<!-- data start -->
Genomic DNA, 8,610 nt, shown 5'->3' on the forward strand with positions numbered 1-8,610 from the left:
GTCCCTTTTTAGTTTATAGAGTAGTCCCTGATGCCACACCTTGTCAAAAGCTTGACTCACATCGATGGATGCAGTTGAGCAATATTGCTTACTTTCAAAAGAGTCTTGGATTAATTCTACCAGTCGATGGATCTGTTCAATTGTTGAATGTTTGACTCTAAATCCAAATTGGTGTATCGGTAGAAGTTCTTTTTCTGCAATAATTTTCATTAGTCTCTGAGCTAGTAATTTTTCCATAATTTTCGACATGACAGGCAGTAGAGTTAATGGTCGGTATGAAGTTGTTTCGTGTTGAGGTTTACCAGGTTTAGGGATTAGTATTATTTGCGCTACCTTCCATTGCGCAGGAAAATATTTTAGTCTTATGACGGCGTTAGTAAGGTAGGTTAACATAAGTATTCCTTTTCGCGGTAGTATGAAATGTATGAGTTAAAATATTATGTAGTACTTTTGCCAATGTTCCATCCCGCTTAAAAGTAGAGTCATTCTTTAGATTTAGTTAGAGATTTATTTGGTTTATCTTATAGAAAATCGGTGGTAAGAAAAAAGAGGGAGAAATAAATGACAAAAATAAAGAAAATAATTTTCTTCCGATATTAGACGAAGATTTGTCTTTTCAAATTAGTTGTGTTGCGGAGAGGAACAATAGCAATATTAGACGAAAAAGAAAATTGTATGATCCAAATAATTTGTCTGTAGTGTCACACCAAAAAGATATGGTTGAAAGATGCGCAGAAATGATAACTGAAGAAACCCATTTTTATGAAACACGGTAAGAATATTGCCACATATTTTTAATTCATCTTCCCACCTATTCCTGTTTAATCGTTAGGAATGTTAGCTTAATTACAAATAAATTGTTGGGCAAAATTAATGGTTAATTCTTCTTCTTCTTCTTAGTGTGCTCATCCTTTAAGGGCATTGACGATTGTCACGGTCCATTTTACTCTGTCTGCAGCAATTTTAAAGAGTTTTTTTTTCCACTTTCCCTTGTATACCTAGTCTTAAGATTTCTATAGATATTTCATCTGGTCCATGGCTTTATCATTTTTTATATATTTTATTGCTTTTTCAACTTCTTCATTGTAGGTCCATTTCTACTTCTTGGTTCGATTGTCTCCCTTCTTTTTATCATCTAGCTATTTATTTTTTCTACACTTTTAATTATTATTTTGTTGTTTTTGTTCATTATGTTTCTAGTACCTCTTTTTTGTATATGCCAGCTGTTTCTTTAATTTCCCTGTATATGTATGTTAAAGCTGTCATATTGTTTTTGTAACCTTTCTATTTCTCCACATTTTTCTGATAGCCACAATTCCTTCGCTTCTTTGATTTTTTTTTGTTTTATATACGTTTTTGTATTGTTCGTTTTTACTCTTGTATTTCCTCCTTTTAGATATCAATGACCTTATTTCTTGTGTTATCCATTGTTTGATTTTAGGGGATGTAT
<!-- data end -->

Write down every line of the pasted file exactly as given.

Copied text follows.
Genomic DNA, 8,610 nt, shown 5'->3' on the forward strand with positions numbered 1-8,610 from the left:
GTCCCTTTTTAGTTTATAGAGTAGTCCCTGATGCCACACCTTGTCAAAAGCTTGACTCACATCGATGGATGCAGTTGAGCAATATTGCTTACTTTCAAAAGAGTCTTGGATTAATTCTACCAGTCGATGGATCTGTTCAATTGTTGAATGTTTGACTCTAAATCCAAATTGGTGTATCGGTAGAAGTTCTTTTTCTGCAATAATTTTCATTAGTCTCTGAGCTAGTAATTTTTCCATAATTTTCGACATGACAGGCAGTAGAGTTAATGGTCGGTATGAAGTTGTTTCGTGTTGAGGTTTACCAGGTTTAGGGATTAGTATTATTTGCGCTACCTTCCATTGCGCAGGAAAATATTTTAGTCTTATGACGGCGTTAGTAAGGTAGGTTAACATAAGTATTCCTTTTCGCGGTAGTATGAAATGTATGAGTTAAAATATTATGTAGTACTTTTGCCAATGTTCCATCCCGCTTAAAAGTAGAGTCATTCTTTAGATTTAGTTAGAGATTTATTTGGTTTATCTTATAGAAAATCGGTGGTAAGAAAAAAGAGGGAGAAATAAATGACAAAAATAAAGAAAATAATTTTCTTCCGATATTAGACGAAGATTTGTCTTTTCAAATTAGTTGTGTTGCGGAGAGGAACAATAGCAATATTAGACGAAAAAGAAAATTGTATGATCCAAATAATTTGTCTGTAGTGTCACACCAAAAAGATATGGTTGAAAGATGCGCAGAAATGATAACTGAAGAAACCCATTTTTATGAAACACGGTAAGAATATTGCCACATATTTTTAATTCATCTTCCCACCTATTCCTGTTTAATCGTTAGGAATGTTAGCTTAATTACAAATAAATTGTTGGGCAAAATTAATGGTTAATTCTTCTTCTTCTTCTTAGTGTGCTCATCCTTTAAGGGCATTGACGATTGTCACGGTCCATTTTACTCTGTCTGCAGCAATTTTAAAGAGTTTTTTTTTCCACTTTCCCTTGTATACCTAGTCTTAAGATTTCTATAGATATTTCATCTGGTCCATGGCTTTATCATTTTTTATATATTTTATTGCTTTTTCAACTTCTTCATTGTAGGTCCATTTCTACTTCTTGGTTCGATTGTCTCCCTTCTTTTTATCATCTAGCTATTTATTTTTTCTACACTTTTAATTATTATTTTGTTGTTTTTGTTCATTATGTTTCTAGTACCTCTTTTTTGTATATGCCAGCTGTTTCTTTAATTTCCCTGTATATGTATGTTAAAGCTGTCATATTGTTTTTGTAACCTTTCTATTTCTCCACATTTTTCTGATAGCCACAATTCCTTCGCTTCTTTGATTTTTTTTTGTTTTATATACGTTTTTGTATTGTTCGTTTTTACTCTTGTATTTCCTCCTTTTAGATATCAATGACCTTATTTCTTGTGTTATCCATTGTTTGATTTTAGGGGATGTAT